(What we are all here for)
Have you ever looked at the stars and lost yourself in questions such as “Who am I?”, “Why am I here”?, “What is the point of it all”? We feel so small when we see the vastness of the universe. It makes us ask the deepest questions. In Psalm 8, King David, inspired by God, and no doubt looking up at a clear night sky, also reflected on these deepest of questions…
“LORD, our Lord, how majestic is your name in all the earth!
You have set your glory in the heavens…
When I consider your heavens, the work of your fingers, the moon and the stars,
which you have set in place, what is mankind that you are mindful of them,
human beings that you care for them?
You have made them a little lower than the angels and crowned them with glory and honour.
You made them rulers over the works of your hands; you put everything under their feet:
As the one who made all these everything, His fingerprints can still be seen. “You have set your glory in the heavens” (v1). Another Psalm says “the heavens declare the glory of God” (Psalm 19:1). They ‘show-off’ God’s
glory – His beauty and worth. The moon and stars show us God is vast, eternal, powerful and beautiful. The creation shows that the creator is ‘glorious’ and more praiseworthy than anything or anyone else. No wonder people often feel closer to God when they are submerged in His creation – His finger prints are everywhere. “Lord our Lord, how majestic is your name in all the earth”, David sings.
Yet questions about the universe pull us back through time to the biggest question of all “where did it all begin, why are we all here?” The Psalmist puts it this way: “What is mankind that you are mindful of them, human beings that you care for them”? (v4).
Faced with the vastness of the universe where the size and scope of things could make us feel small and un-important many people conclude “life has no ultimate meaning” – our lives are of no consequence. But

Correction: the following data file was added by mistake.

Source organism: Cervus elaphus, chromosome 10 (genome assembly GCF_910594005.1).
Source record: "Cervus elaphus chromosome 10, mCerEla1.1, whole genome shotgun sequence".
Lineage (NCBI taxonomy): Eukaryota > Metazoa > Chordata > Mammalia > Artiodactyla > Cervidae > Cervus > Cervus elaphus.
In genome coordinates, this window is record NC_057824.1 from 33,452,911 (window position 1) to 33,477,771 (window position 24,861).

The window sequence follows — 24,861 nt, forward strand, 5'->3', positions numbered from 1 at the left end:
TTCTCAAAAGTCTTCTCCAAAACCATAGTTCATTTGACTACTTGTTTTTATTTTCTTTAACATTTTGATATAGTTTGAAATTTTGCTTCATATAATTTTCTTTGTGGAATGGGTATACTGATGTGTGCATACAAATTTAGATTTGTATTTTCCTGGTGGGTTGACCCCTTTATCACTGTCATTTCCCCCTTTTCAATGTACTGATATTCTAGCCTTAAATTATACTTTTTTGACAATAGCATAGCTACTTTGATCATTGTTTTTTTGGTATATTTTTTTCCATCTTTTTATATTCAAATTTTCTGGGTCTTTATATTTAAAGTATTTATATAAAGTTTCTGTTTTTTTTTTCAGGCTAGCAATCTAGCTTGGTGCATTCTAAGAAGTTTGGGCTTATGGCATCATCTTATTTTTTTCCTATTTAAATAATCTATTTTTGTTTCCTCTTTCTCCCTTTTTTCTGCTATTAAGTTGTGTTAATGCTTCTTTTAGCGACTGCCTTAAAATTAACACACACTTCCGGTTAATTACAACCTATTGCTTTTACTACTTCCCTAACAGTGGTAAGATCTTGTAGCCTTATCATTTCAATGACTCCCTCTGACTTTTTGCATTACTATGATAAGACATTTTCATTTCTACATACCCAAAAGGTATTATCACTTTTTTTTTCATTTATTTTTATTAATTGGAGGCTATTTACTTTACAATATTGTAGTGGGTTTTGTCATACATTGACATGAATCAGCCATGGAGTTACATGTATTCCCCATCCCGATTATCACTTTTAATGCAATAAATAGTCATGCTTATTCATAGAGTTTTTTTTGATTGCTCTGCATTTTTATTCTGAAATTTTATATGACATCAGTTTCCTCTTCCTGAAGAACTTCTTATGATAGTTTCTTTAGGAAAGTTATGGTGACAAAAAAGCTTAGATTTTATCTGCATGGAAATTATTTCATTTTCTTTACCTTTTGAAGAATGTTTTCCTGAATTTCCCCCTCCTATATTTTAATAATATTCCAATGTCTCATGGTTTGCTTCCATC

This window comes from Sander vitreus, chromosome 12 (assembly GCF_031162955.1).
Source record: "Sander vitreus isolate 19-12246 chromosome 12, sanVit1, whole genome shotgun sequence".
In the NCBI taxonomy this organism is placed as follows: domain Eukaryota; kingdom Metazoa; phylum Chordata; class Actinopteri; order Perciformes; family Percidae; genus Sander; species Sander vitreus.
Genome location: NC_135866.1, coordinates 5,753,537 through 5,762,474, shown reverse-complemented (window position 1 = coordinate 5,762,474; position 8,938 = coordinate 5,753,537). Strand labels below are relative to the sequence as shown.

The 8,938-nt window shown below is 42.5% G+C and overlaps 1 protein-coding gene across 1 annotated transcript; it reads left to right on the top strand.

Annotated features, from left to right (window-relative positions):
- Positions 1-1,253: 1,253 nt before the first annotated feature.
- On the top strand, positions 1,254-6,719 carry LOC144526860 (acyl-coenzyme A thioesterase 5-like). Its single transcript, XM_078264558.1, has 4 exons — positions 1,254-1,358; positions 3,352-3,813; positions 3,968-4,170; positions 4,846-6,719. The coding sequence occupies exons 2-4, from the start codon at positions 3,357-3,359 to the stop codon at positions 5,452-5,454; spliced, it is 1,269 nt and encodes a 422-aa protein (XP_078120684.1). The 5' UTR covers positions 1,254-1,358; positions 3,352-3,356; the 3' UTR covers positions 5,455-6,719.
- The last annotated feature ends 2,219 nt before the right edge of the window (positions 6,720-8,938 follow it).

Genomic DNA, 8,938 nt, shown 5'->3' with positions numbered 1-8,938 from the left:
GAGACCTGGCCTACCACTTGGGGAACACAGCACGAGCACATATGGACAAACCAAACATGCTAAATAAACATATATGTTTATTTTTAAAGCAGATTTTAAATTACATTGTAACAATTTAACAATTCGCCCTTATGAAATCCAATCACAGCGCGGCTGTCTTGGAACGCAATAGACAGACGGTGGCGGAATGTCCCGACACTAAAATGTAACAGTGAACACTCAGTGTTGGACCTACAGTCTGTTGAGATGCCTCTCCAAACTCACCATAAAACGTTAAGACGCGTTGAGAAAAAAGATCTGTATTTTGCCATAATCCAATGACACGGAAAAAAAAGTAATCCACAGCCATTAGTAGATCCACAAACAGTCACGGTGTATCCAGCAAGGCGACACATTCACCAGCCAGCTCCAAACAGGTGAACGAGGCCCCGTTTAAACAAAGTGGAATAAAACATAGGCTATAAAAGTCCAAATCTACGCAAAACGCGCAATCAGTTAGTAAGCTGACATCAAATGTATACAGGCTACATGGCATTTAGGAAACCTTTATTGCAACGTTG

David is captured by a thought that is the antidote to insignificance – “God is thinking of us”! He is “mindful” of us. His mind is full of thoughts of us. He cares for us, and what happens to us. We are important – because we are important to GOD.
The Psalm continues to say that God has “crowned us with glory” (v5) and given a special assignment – to rule and take care of the world (v6). That means than none of us are insignificant, and life is not meaningless. Humanity has a dignity and value and worth all of its own, that God has given it to us.
The most basic purpose we have been given is to look after this world that God has made - to cultivate and take care of it. Yet our purpose is clarified as the glory of God is clarified. Jesus came to show us God’s glory in a way that would clarify and eclipse all other revelations of who God is:
“No one has ever seen God, but the one and only Son, who is himself God and is in the closest relationship with the Father, has made him known.” (John 1:18),
“The Son is the radiance of God’s glory and the exact representation of his being” (Heb 1:3).
It’s through Jesus that God’s glory comes into focus. God is more than a power – He’s a person.
It’s through Jesus that our glory comes into focus too. Compared to Jesus, we are not all we should be.
We have all fallen short of the glory of God (Romans 3:23), failed miserably in the task he gave us. Yet because of all that Jesus did on the cross, we can be given a glorious purpose greater than before. A
purpose restored and renewed. We live “to be to the praise of his glory” (Ephesians 1:11).
What that means, is in the same way that the universe displays the glory of God as creator, we are to display to the glory of God as Saviour – Jesus Christ, Lord of all. The focus of God’s glory and the focus of
our lives. Knowing him and making him known is the greatest purpose any of us could live for.